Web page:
A computer worm is a standalone malware computer program that replicates itself in order to spread to other computers. Often, it uses a computer network to spread itself, relying on security failures on the target computer to access it. Unlike a computer virus, it does not need to attach itself to an existing program.〔(【引用サイトリンク】url=http://scienceline.ucsb.edu/getkey.php?key=52 )〕 Worms almost always cause at least some harm to the network, even if only by consuming bandwidth, whereas viruses almost always corrupt or modify files on a targeted computer.
Many worms that have been created are designed only to spread, and do not attempt to change the systems they pass through. However, as the Morris worm and Mydoom showed, even these "payload free" worms can cause major disruption by increasing network traffic and other unintended effects. A "payload" is code in the worm designed to do more than spread the worm—it might delete files on a host system (e.g., the ExploreZip worm), encrypt files in a ransomware attack, or send documents via e-mail. A very common payload for worms is to install a backdoor in the infected computer to allow the creation of a "zombie" computer under control of the worm author. Networks of such machines are often referred to as botnets and are very commonly used by spam senders for sending junk email or to cloak their website's address. Spammers are therefore thought to be a source of funding for the creation of such worms,〔(【引用サイトリンク】title=Unavailable )〕 and the worm writers have been caught selling lists of IP addresses of infected machines. Others try to blackmail companies with threatened DoS attacks.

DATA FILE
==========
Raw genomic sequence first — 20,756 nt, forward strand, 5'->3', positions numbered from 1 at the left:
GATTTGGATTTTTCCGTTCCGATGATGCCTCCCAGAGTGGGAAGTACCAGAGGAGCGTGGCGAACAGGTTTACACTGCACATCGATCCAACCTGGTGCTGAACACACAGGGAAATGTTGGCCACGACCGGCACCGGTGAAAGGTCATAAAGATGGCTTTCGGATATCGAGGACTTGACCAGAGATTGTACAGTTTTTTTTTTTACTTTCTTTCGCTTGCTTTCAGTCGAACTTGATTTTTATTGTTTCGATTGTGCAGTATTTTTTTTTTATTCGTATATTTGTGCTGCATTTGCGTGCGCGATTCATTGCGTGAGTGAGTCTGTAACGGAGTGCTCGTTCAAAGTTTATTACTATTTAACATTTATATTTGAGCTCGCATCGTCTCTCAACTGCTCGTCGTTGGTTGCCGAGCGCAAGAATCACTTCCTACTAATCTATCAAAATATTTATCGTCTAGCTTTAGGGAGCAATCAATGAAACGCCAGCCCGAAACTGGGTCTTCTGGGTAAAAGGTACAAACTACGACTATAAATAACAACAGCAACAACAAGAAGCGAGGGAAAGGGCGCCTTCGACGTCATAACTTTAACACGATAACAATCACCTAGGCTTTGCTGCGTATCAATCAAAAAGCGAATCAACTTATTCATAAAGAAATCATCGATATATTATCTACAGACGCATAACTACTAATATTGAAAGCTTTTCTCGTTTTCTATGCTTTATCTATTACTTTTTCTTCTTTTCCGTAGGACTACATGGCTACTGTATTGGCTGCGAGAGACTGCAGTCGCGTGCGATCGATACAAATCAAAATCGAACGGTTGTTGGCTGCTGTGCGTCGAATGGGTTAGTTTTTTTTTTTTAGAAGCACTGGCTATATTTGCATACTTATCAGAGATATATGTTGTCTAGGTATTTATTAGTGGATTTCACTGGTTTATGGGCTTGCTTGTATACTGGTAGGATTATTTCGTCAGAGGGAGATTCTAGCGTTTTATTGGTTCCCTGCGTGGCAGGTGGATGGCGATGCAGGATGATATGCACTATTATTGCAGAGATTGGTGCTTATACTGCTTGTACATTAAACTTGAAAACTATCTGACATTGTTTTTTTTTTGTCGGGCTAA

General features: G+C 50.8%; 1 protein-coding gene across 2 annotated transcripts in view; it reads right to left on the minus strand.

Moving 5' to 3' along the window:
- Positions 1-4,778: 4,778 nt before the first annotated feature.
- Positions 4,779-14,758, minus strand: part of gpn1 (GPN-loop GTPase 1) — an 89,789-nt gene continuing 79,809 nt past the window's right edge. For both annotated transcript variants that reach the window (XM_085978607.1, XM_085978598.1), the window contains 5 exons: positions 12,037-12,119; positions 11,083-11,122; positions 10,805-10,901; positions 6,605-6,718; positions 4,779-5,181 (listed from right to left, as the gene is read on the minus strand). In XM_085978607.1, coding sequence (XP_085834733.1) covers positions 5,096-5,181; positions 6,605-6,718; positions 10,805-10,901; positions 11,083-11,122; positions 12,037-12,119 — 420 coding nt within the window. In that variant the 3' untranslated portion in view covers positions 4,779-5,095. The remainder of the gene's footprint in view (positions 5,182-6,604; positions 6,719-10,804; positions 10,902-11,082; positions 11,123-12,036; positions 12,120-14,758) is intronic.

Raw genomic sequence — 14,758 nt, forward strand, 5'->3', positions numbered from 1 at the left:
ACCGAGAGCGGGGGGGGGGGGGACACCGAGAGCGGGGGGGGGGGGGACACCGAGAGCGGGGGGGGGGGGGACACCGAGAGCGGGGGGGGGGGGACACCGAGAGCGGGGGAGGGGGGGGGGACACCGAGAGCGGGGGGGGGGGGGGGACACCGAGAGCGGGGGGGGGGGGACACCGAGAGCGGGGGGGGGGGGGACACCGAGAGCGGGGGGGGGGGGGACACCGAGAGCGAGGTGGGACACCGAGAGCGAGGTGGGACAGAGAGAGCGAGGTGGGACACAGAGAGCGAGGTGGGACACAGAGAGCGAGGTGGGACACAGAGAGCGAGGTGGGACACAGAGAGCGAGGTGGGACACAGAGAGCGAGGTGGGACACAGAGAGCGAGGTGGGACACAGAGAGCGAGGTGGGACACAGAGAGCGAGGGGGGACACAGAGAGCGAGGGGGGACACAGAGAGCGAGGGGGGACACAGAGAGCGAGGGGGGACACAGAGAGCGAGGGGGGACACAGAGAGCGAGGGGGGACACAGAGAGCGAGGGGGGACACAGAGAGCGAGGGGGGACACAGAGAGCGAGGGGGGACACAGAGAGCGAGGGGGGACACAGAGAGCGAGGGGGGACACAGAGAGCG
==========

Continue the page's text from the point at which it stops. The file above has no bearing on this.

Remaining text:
Users can minimize the threat posed by worms by keeping their computers' operating system and other software up-to-date, avoiding opening unrecognized or unexpected emails, and running firewall and antivirus software.〔(【引用サイトリンク】title=Computer Worm Information and Removal Steps )〕
Backdoors can be exploited by other malware, including worms. Examples include Doomjuice, which can spread using the backdoor opened by Mydoom, and at least one instance of malware taking advantage of the rootkit and backdoor installed by the Sony/BMG DRM software utilized by millions of music CDs prior to late 2005.
The actual term "worm" was first used in John Brunner's 1975 novel, ''The Shockwave Rider''. In that novel, Nichlas Haflinger designs and sets off a data-gathering worm in an act of revenge against the powerful men who run a national electronic information web that induces mass conformity. "You have the biggest-ever worm loose in the net, and it automatically sabotages any attempt to monitor it... There's never been a worm with that tough a head or that long a tail!"
On November 2, 1988, Robert Tappan Morris, a Cornell University computer science graduate student, unleashed what became known as the Morris worm, disrupting a large number of computers then on the Internet, guessed at the time to be one tenth of all those connected During the Morris appeal process, the U.S. Court of Appeals estimated the cost of removing the virus from each installation was in the range of $200–53,000, and prompting the formation of the CERT Coordination Center〔(【引用サイトリンク】title=Security of the Internet )〕 and Phage mailing list.〔(【引用サイトリンク】title=Phage mailing list )〕 Morris himself became the first person tried and convicted under the 1986 Computer Fraud and Abuse Act.
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